Similarly, Ms. Lorino adds that she hopes students will be able to take lessons learned from the panel and apply it as something that’s a regular practice on campus, outside of the department or program having a special event for it. Furthermore, as part of the mission of EIP, she asks, “how do we integrate this into the life of the Emory community” and “how do we create better spaces to have these conversations?”

Dr. Taylor, postdoctoral fellow with the EIP, also articulates that the discussion will be grounded on the case study scenarios (see one below) but she really anticipates participants will bring what experiences they have into discussion, specifically success stories they have had in navigating difficult scenarios in a way that’s respectful and hopeful. The discussion will feature the perspectives of three panelists: Dr. Jennifer Sarrett, a Lecturer in the Center for the Study of Human Health; Michael Shutt, the Senior Director of Community in Emory Campus Life; Malcolm Jones, a senior in the College from Stone Mountain, Georgia; and finally the moderator, Hannah Heitz, a senior in the College studying Psychology and Human Health.
Example case study scenario 
How did you first get interested and involved in this?
Dr. Wolpe, who has been a bioethicist for 30 years, states he has been involved in all these issues and that he has thought about the idea of monsters and spent much time thinking about the “other”, so it was only a natural progression. More fundamentally, these questions of how to treat others (those we consider different or somehow separate even from ourselves) are basic questions of bioethics. He also claims that just because we put a whimsical spin on it does not make it any less serious.

The Emory Integrity Project is involved this year, as Dr. Taylor states, to reach the undergrad audience, as past years have brought in more post grads and scholars.

So how is this year’s Zombethics related to zombies?
“Zombies are in this other category,” Ms. Lorino states, “not person, not dead, so what are they?” So they loosely draw upon this concept of zombies by talking about invisible disabilities. We characterize people as other, but at the same time they are “still people, but why are they in another category as if they’re distinct from regular humans? Why are they not “normal?” Who do we decide to put on the sidelines because they’re ‘not like us’?”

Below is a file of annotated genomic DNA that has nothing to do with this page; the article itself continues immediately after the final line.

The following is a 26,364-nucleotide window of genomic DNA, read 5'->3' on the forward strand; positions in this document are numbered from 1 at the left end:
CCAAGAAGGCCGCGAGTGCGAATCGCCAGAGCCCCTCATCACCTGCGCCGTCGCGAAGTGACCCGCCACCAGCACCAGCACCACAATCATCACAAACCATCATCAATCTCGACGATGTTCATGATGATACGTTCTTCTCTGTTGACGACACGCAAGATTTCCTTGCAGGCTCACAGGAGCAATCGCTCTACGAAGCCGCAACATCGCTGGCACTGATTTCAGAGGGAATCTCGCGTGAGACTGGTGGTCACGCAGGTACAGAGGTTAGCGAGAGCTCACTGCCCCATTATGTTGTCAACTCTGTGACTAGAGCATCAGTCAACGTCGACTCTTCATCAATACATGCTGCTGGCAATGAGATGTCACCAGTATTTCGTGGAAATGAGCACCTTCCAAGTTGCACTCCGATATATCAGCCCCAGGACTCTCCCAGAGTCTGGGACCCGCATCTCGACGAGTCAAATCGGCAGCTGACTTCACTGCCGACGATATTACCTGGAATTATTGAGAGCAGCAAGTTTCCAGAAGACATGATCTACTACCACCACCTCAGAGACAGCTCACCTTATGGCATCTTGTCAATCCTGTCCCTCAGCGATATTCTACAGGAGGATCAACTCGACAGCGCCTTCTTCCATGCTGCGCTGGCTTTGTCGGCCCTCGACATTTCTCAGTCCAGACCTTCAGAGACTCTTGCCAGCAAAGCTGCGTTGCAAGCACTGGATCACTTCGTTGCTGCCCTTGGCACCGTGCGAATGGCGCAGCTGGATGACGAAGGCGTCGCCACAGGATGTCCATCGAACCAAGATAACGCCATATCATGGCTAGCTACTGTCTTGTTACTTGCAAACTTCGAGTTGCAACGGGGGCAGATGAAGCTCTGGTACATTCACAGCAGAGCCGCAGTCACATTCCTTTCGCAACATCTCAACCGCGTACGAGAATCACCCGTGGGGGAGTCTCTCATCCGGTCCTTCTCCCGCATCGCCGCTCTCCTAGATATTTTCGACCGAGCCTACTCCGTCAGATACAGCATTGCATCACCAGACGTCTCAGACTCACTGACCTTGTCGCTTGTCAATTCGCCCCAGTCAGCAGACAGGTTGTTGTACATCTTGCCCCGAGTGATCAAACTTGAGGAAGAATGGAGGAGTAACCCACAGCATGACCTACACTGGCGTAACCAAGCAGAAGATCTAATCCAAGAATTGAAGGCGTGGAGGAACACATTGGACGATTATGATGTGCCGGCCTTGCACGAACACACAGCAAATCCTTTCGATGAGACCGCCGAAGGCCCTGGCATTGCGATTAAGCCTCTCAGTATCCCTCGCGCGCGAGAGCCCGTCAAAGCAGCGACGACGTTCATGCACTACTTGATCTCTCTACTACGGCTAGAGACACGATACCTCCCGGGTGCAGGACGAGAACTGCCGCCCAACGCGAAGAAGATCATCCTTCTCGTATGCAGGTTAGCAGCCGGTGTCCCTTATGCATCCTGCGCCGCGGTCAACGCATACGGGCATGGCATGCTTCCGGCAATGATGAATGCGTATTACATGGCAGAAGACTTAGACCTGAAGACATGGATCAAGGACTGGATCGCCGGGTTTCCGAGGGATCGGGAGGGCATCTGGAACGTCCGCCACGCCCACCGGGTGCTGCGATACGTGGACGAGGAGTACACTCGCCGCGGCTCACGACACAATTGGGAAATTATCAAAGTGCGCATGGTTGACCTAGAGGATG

Click here to learn more about this year’s conference, which will take place on on October 26th at 5:30 pm at the Center for Ethics, Ethics Commons Room 102. For more info about past years’ conferences, please refer here or contact Zombies and Zombethics! Chair and Co-founder of the ZombethicsTM Annual Conference, Dr. Karen S. Rommelfanger, tells us that this year’s ZombethicsTM is a teaser for a much larger ZombethicsTM conference next year that will be themed around Frankenstein, so stay tuned!

Want to cite this post?

Sahu, S. (2016). Zombethics 2016: (in)visible disabilities and troubling normality. The Neuroethics Blog. Retrieved on , from


  1. Neuroethics refers to two related fields of study: what the philosopher Adina Roskies has called the ethics of neuroscience, and the neuroscience of ethics. The ethics of neuroscience comprises the bulk of work in neuroethics Am I right or not?